Explanation: In the Strategic Imperial II game, players should have a plan if they wish to be competitive. That plan could include a late-game Imperial II grab to score a bunch of points for the win, but that really only works if the other players are asleep at the wheel. Imperial II has less need for savvy players to make that big comeback. They knew what the Objectives were all along, and they knew how long they had to score them, so they either made a bad plan or didn’t provide enough disincentives to keep the others from wrecking their plan. A really efficient player can sometimes use Imperial II to jump out to a lead by scoring an extra Objective in addition to scoring one every round. That’s a tough lead to catch up to, so Imperial II rewards good play. And even if you don’t hold Mecatol Rex and don’t have any extra Objectives to score, then Imperial II’s Secondary-as-a-Primary is a decent booby prize. Not terrible, but not great, and at least it doesn’t benefit your opponents.
In the tactical Bureaucracy game, usually a few people are going to be behind the pack. Some players will find that the Public Objectives score themselves based on starting resources or galaxy layout. Others will have to wait for their big moment, as the initial few Objectives are risky, expensive, or flat-out impossible to score early. However, Bureaucracy only lets the holder score one extra Objective. Sure, it’s outside the normal procedure, so in the late game it can create a bubble victory, but as a catchup mechanic, it will only make up for one bad turn. And since Bureaucracy is so powerful at every phase of the game, it’s unlikely one player will get it more than once. In the early game, you use it to tweak the Objectives, and in the mid- to late-game, you use it to win via out-of-Status Phase scoring or Imperium Rex. Bureaucracy just doesn’t reward solid play as much as Imperial II does; a player’s success depends a bit more on the whims of Fortune. Again, segway.
Conclusion 3: Bureaucracy introduces more luck into TI3 than Imperial II does.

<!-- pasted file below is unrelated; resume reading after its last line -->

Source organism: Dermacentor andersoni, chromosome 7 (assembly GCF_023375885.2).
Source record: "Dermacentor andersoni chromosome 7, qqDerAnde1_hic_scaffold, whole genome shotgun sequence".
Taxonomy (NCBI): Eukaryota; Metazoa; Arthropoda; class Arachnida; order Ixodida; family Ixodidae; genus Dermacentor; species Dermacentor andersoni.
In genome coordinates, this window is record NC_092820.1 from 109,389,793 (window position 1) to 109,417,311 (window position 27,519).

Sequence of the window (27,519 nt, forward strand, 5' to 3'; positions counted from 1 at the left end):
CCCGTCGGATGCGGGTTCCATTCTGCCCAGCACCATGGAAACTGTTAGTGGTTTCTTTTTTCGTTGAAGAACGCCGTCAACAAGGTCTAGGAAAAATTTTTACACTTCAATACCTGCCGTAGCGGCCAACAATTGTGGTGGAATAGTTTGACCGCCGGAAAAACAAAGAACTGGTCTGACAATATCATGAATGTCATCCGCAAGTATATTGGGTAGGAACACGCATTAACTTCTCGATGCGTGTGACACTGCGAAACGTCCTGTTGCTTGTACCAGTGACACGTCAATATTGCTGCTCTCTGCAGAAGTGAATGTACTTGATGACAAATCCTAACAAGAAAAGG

Explanation : As discussed above, when playing with Bureaucracy, the Objectives in the early game can set a player ahead or back based solely on luck of the draw. One player per turn can possibly mitigate this by claiming Bureaucracy and deciding which new Objective comes out. But even this is a gamble. It sometimes happens that the choice comes down to the lesser of two evils, if that. If both Objectives are bad for the phasing player, then he can try to pick one that helps the fewest number of his opponents, or maybe just the one(s) in the lead.
Granted, with Imperial II, the Objectives are rarely balanced for all players; some are going to have inherent advantages based on race and board positioning. Still, the underdogs know this from the outset, and there is always holding Mecatol Rex for a VP a turn to make up for any shortcomings in the spread. The poor bastards behind the 8 ball at least know their situation, and they can craft a daring plan to reverse it. Pulling off a win this way is extremely satisfying, and even just staying competitive is rewarding.
With Bureaucracy, you may not know just how screwed you are until it is too late to do anything about it. In the meantime, you drift rudderless, posturing with your opponents and going through the motions, hoping that at some point, a game shows up.
Final thoughts: Which card is better for you and your group? That depends on what you like. Do you prefer drier strategic games with limited luck factor and more of an emphasis on planning and efficiency? Or do you prefer a dynamic game that throws you a few haymakers along the way, forcing you to adapt to a changing situation where victory can often hinge on a card draw?
Jon (on behalf of The Muskegon Area Gamers and the Gaming Annex)